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Do we need a
Taxpayers’ Bill of Rights?

By John Silveira

Issue #53 • September/October, 1998

Once again there is a storm of complaints from American citizens concerning abuses and harassment on the part of a government agency. In the past the offending agencies have included the Food and Drug Administration, the Federal Bureau of Investigation, and the Bureau of Alcohol, Tobacco, and Firearms, among others. The latest agency accused of abuse is the IRS—again.

On the floor of Congress there have been hearings with sometimes tearful testimony from victims who have been hounded into bankruptcy, divorce, and even to the brink of suicide because of the agency's tactics.

Oftentimes these victims weren't guilty of violating any of the tax codes. But that didn't seem to matter. Even more troubling is that accompanying these complaints were confessions from IRS employees who verified the victim's complaints but who had refused to testify until they were promised their testimony would be incognito, because they were afraid of reprisals from within the agency.

As a consequence, some members of Congress have proposed remedies to curtail IRS abuses. These remedies include laws that would provide a "Taxpayers' Bill of Rights," as well as a watchdog group to oversee the agency.

This, of course, makes me wonder: are we going to need a separate "Bill of Rights" to protect us from the FDA, another to protect us from the FBI, and yet another from the ATF, with even more needed for the countless other agencies of the government?

Of course not. The fact is, we don't need to be "given" any new rights. And while watching the hearings on TV I couldn't help but wonder, can't just one member of Congress stand up and say:

"Folks, we don't need new rights or new laws. All we need to do to protect our citizens from rapacious and arrogant bureaucrats and politicians is to enforce the Constitution of the United States, specifically the 4th Amendment which denies any government agency the right to conduct warrantless searches; the 5th and 6th Amendments which guarantee jury trials before a jury of their peers, along with the presumption of innocence for the accused, with the burden of proof on the IRS to show the accused are guilty—not for the citizen to prove he is innocent; the 9th Amendment which guarantees that we have more rights than just those listed in that venerable old document; and the 10th which clearly states that the Federal Government, including its agencies, haven't got any more power over us than are listed in the Constitution itself. It's been around for over 200 years. Someone here must have read it."

But no one in Congress is going give that speech because many of them feel that if the government is to operate efficiently it has to operate unconstitutionally—at least some of the time. Proof of this is that the excuse we're given for the IRS using its Gestapo tactics—and this is from testimony given before Congress—is that trampling on the Bill of Rights is the only way that the IRS can operate and that enforcing our constitutional guarantees will stand in their way of doing their jobs efficiently.

Really? Color me surprised.

Does it make you wonder why, given that the way the Bill of Rights can hamstring efforts toward government efficiency, that our Founding Fathers insisted on them anyway? It's because low on their list of priorities was government efficiency. Really. But at the top of their list were individual liberties. So, in their testimony before Congress, what the IRS is saying is that the only way they can do their job efficiently is to turn that list upside down.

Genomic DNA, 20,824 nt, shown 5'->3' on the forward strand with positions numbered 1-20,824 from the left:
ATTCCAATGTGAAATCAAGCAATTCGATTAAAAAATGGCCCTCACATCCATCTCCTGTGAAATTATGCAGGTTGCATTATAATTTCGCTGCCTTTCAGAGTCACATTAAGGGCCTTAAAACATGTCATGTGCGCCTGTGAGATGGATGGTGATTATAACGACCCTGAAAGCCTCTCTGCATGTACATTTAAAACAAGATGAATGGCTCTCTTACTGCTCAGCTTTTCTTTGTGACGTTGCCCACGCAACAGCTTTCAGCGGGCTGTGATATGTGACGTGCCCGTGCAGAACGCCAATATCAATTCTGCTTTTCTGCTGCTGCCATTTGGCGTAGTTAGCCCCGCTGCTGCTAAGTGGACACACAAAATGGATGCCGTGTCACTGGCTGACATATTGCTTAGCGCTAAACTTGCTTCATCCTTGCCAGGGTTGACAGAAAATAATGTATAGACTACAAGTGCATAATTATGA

And they have. They conduct warrantless searches, they seize property without proof of guilt, they feel that instead of having to prove your guilt you must prove your innocence, and when you go to court you don't get a trial before a jury of your peers but are tried in a tax court before officials who used to be IRS personnel.

Let me tell you what I think the future of tax reform is: nothing. That's right folks, I don't think anything meaningful is going to happen. Any purported reform will be cosmetic with no penalties for the bureaucrats who violate our rights. For the IRS, and every other agency that wants to trample on our rights, it will be business as usual.

So, what can we—that's you, me, and the guy down the street—do about this? When our Founding Fathers felt the oppression of the British—King George III was their king—they took their guns and went into the field. They fought an eight-year war at the cost of at least 4400 of their own lives to win their liberties. Has it come to that for us? I don't know. But, until it does, write letters to your Senator and Representative. Tell them to enforce the Bill of Rights and inform them that you will no longer tolerate courts that bar trials before juries of our peers, where we the citizens determine guilt or innocence. Then vote Libertarian. Their platform, year in and year out, is the Constitution.

Finally, join the Fully Informed Jury Association and find out what you can do to recapture the jury system and how, when on a jury, you can throw out bad laws.

People have got to realize that our rights aren't the property of the President, the Congress, the Supreme Court, the lawyers, or the police to interpret as they please. They belong to you, and me, and that guy down the street. But if we don't act like we want them, we're going to lose them, because folks, the bureaucrats are right, the Bill of Rights really does stand in the way of "government efficiency."




Read More by John Silveira

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